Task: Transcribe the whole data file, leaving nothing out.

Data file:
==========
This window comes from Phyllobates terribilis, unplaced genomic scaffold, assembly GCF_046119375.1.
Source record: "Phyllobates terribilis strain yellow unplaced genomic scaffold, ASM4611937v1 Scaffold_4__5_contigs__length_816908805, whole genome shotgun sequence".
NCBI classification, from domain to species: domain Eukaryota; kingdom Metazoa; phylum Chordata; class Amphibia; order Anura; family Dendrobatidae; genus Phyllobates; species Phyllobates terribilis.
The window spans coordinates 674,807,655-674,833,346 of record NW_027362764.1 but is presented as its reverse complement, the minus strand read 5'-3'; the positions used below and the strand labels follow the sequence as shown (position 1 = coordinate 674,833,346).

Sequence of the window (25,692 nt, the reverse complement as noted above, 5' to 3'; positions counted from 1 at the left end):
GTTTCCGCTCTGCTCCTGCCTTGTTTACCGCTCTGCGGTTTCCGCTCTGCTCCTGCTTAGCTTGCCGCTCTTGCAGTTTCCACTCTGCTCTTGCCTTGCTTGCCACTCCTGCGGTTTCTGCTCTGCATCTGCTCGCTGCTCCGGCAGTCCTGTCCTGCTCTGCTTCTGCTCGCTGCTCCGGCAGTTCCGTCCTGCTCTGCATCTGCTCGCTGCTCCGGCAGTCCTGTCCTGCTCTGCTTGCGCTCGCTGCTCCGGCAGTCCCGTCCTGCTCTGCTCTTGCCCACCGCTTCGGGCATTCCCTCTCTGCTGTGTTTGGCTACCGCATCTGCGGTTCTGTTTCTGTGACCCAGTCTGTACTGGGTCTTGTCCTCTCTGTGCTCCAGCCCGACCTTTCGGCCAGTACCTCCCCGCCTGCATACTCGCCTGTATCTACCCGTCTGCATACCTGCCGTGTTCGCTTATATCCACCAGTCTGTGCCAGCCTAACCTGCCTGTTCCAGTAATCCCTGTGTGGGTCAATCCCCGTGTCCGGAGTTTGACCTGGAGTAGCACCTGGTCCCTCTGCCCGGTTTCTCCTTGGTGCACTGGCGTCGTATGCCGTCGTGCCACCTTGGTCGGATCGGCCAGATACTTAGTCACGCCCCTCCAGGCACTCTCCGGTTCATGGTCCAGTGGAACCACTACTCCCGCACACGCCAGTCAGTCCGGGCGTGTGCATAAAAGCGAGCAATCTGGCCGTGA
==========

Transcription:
This window comes from Phyllobates terribilis, unplaced genomic scaffold, assembly GCF_046119375.1.
Source record: "Phyllobates terribilis strain yellow unplaced genomic scaffold, ASM4611937v1 Scaffold_4__5_contigs__length_816908805, whole genome shotgun sequence".
NCBI classification, from domain to species: domain Eukaryota; kingdom Metazoa; phylum Chordata; class Amphibia; order Anura; family Dendrobatidae; genus Phyllobates; species Phyllobates terribilis.
The window spans coordinates 674,807,655-674,833,346 of record NW_027362764.1 but is presented as its reverse complement, the minus strand read 5'-3'; the positions used below and the strand labels follow the sequence as shown (position 1 = coordinate 674,833,346).

Sequence of the window (25,692 nt, the reverse complement as noted above, 5' to 3'; positions counted from 1 at the left end):
GTTTCCGCTCTGCTCCTGCCTTGTTTACCGCTCTGCGGTTTCCGCTCTGCTCCTGCTTAGCTTGCCGCTCTTGCAGTTTCCACTCTGCTCTTGCCTTGCTTGCCACTCCTGCGGTTTCTGCTCTGCATCTGCTCGCTGCTCCGGCAGTCCTGTCCTGCTCTGCTTCTGCTCGCTGCTCCGGCAGTTCCGTCCTGCTCTGCATCTGCTCGCTGCTCCGGCAGTCCTGTCCTGCTCTGCTTGCGCTCGCTGCTCCGGCAGTCCCGTCCTGCTCTGCTCTTGCCCACCGCTTCGGGCATTCCCTCTCTGCTGTGTTTGGCTACCGCATCTGCGGTTCTGTTTCTGTGACCCAGTCTGTACTGGGTCTTGTCCTCTCTGTGCTCCAGCCCGACCTTTCGGCCAGTACCTCCCCGCCTGCATACTCGCCTGTATCTACCCGTCTGCATACCTGCCGTGTTCGCTTATATCCACCAGTCTGTGCCAGCCTAACCTGCCTGTTCCAGTAATCCCTGTGTGGGTCAATCCCCGTGTCCGGAGTTTGACCTGGAGTAGCACCTGGTCCCTCTGCCCGGTTTCTCCTTGGTGCACTGGCGTCGTATGCCGTCGTGCCACCTTGGTCGGATCGGCCAGATACTTAGTCACGCCCCTCCAGGCACTCTCCGGTTCATGGTCCAGTGGAACCACTACTCCCGCACACGCCAGTCAGTCCGGGCGTGTGCATAAAAGCGAGCAATCTGGCCGTGA